Military drills in Arctic (photo Russia Today)
Military drills in Arctic (photo Russia Today)

Competition for the Arctic has heated up in recent years, with Russia allocating vast resources to shore up control over its northern territories as they promise to become a major driver for economic growth, both through the exploration of untapped natural wealth, and as a new major transportation route to ease trade between Europe and Asia.

The Central Research Institute of Precession Engineering (TSNIITOCHMASH), a Russian military design bureau developing firearms, ammunition, anti-tank systems and self-propelled artillery, has reopened a special laboratory to test equipment that can be used in extreme weather conditions.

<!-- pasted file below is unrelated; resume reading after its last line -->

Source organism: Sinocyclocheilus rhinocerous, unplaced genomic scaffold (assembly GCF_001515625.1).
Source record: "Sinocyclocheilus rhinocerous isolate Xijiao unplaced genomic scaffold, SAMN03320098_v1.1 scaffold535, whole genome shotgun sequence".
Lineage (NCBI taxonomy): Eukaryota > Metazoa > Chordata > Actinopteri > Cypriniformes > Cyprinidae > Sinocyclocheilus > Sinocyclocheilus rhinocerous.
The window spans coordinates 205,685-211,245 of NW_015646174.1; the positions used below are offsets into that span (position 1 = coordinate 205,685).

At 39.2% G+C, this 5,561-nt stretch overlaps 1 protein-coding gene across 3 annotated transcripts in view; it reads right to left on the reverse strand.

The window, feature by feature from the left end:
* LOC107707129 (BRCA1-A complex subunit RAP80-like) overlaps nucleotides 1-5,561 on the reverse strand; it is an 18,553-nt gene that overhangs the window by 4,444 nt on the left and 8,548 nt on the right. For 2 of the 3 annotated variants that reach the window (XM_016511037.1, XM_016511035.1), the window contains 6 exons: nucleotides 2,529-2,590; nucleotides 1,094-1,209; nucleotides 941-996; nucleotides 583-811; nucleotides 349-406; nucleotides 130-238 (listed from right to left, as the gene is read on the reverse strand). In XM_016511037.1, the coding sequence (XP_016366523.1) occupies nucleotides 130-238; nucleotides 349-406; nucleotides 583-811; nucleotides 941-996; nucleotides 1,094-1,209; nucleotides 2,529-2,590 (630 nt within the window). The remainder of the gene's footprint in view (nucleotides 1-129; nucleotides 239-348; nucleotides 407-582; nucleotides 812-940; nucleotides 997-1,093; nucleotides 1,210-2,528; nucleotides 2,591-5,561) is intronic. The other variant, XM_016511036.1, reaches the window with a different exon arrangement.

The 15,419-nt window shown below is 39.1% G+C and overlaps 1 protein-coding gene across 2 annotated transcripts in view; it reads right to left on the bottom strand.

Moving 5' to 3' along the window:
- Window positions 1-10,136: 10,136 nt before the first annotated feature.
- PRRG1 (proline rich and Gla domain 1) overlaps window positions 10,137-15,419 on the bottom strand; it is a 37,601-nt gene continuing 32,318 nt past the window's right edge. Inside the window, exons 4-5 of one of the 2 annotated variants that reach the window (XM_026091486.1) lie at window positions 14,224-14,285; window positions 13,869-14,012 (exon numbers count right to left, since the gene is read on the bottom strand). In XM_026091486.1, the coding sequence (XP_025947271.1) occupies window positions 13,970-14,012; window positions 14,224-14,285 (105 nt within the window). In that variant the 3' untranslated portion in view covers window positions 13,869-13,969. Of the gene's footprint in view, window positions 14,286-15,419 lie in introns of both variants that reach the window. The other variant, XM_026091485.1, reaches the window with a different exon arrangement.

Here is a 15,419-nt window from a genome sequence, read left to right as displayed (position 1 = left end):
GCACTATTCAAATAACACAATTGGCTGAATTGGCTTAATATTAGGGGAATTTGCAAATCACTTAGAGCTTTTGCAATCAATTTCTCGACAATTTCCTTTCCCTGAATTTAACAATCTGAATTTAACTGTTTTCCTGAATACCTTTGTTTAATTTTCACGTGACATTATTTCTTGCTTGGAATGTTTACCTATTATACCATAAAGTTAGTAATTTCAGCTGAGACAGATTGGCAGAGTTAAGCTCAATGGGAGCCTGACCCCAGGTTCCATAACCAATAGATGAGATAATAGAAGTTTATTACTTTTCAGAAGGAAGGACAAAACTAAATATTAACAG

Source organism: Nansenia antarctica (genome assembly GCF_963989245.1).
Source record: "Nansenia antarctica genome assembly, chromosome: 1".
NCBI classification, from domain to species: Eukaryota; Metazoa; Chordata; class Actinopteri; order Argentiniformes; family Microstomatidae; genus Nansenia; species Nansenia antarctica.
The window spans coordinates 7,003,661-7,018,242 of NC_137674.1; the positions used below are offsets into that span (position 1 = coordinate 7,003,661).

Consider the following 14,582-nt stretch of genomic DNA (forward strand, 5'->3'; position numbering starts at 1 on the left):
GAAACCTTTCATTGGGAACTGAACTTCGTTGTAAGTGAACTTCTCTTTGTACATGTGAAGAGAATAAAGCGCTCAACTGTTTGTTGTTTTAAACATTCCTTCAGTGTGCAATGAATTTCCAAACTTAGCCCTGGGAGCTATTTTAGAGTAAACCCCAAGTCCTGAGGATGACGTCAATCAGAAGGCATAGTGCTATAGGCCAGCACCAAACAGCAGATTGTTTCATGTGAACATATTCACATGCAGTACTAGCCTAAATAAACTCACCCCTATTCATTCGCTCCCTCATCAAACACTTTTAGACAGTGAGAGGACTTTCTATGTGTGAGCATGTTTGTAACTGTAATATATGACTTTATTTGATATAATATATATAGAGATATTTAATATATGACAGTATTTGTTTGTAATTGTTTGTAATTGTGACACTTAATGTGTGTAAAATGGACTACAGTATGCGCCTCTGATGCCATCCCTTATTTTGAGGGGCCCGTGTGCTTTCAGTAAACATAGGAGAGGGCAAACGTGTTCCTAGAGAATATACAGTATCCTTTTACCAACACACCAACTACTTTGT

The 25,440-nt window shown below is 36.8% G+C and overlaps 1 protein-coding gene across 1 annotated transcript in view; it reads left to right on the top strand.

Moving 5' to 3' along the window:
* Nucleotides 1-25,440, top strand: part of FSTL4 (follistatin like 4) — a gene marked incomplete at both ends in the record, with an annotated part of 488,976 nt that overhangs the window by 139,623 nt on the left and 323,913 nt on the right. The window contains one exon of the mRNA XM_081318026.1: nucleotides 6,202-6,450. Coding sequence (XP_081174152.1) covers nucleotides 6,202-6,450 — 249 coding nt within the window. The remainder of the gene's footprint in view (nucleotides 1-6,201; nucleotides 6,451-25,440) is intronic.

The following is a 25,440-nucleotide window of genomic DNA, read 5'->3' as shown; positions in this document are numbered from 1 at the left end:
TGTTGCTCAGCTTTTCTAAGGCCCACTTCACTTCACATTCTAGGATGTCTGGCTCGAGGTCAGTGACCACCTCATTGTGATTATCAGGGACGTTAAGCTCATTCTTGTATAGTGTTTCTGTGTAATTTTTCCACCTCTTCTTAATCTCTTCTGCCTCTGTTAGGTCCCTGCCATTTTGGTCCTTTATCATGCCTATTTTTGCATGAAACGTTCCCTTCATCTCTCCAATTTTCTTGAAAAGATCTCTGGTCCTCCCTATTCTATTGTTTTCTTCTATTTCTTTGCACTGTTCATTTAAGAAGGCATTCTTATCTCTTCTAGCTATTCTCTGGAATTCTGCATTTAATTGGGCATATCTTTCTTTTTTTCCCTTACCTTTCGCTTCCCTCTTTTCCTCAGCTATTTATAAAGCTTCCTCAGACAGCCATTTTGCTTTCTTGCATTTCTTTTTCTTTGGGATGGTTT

A spokesperson for the company confirmed Thursday that the lab has been certified, and that it will be able to simulate conditions found in the Arctic, as well as areas with high levels of dust contamination or humidity/rain.

The design bureau’s restored testing facility contains three specialized chambers for test firing of small arms, grenade launchers and cannons at calibers up to 30 mm, and can check how equipment reacts to extreme temperatures between minus 60 and plus 60 degrees Celsius.

The lab fell into a state of disrepair in the 1990s, when it was mothballed as part of sweeping defence cuts introduced amid an economic crisis and warming relations with the US and NATO. In that time, much of the lab’s equipment became hopelessly

Sergei Karasev, the head of the scientific and technical center for testing and experimental research of weapons, military and special equipment at TSNIITOCHMASH, said the certification of the test chambers served as “the final technical stage in restoring the unique testing technology lost after the collapse of the USSR which was possessed only by our institute.”

The facility is now said to be ready to test both equipment already in mass production and prototype armaments.

TSNIITOCHMASH is a subsidiary of Rostec.